The driver host process is separate from the application process and the driver manager. It runs in the security credentials of a LocalService account, although it is not a Windows service. The driver host process contains the user mode device stack for the device. The device stack is visible to all applications across the system. Each instance of a device has its own device stack. Currently, each instance has a separate driver host process, too. The driver host process is a child process of the driver manager.

10.3. Driver Manager

The driver manager creates and shuts down the driver host process and maintains status information about it. It also responds to messages from the reflector. The driver manager runs as a Windows service is started during installation of the first device that is managed by a User Mode WDF Driver. The driver manager must be running all the time that any device controlled by a User Mode WDF Driver is installed on the system.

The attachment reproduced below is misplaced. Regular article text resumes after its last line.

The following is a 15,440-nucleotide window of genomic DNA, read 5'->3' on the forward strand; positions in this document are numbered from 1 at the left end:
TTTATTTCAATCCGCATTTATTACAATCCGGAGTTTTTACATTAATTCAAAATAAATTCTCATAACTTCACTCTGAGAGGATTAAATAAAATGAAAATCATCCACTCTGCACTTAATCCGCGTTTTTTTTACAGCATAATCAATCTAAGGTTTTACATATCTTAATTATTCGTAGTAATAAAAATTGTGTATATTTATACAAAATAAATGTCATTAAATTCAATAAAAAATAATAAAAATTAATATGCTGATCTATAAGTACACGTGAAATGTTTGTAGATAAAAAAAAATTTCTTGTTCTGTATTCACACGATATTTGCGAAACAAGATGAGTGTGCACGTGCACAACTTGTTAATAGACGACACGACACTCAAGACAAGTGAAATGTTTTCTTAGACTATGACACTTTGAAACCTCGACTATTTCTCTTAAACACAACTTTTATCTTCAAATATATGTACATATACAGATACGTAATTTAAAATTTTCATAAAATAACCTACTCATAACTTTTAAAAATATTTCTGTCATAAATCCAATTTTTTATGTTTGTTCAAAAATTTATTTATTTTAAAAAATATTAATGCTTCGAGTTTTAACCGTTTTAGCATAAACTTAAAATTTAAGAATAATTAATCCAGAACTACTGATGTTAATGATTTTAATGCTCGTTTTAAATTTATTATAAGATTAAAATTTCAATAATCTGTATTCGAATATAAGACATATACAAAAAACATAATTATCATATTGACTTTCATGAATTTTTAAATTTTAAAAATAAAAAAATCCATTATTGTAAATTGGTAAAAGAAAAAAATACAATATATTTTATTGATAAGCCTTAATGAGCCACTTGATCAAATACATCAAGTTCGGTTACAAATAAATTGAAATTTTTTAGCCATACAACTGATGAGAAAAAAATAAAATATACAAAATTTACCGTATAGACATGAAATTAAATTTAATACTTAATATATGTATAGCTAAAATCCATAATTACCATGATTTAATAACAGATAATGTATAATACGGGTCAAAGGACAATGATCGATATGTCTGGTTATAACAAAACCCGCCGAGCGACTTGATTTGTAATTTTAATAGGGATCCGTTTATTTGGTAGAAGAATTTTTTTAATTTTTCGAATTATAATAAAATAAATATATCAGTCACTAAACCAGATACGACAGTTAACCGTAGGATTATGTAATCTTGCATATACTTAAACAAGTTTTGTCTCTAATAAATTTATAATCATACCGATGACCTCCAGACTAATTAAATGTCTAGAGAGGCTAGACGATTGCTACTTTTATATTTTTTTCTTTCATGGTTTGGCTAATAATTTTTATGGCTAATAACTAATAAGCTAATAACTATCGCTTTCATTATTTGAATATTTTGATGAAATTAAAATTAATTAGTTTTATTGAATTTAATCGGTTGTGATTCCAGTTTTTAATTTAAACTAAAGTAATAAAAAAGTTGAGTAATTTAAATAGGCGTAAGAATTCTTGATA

2.11. Tools for Development and Testing

The WDF has some outstanding tools to aid in the testing of drivers. We will cover those in the following discussion. Thoroughly testing a driver is nearly as complex as writing one for two main reasons:

  • Observing the point of error can be difficult. In many cases, a driver error is not apparent until long after it has actually occurred. If a Kernel Mode Driver uses a DDI incorrectly, the system might not crash until another driver attempts to perform an action based on the first driver’s error.

  • Subtle, condition-dependent errors and related code paths are difficult to exercise. Drivers that work correctly under normal circumstances can have subtle errors that occur only under exceptional situations, such as when another driver, lower in the stack, fails an I/O request.

Too often, testing becomes a hit-or-miss, trial-and-error affair. To help remedy the situation, WDF has several testing and tracing features that make it easier for driver writers to find problems early in the development cycle. We will cover these features in more detail in the subsequent discussion. These features include the following:

  • Built-in verification with the frameworks verifier

  • Built-in trace logging

  • Debugger extensions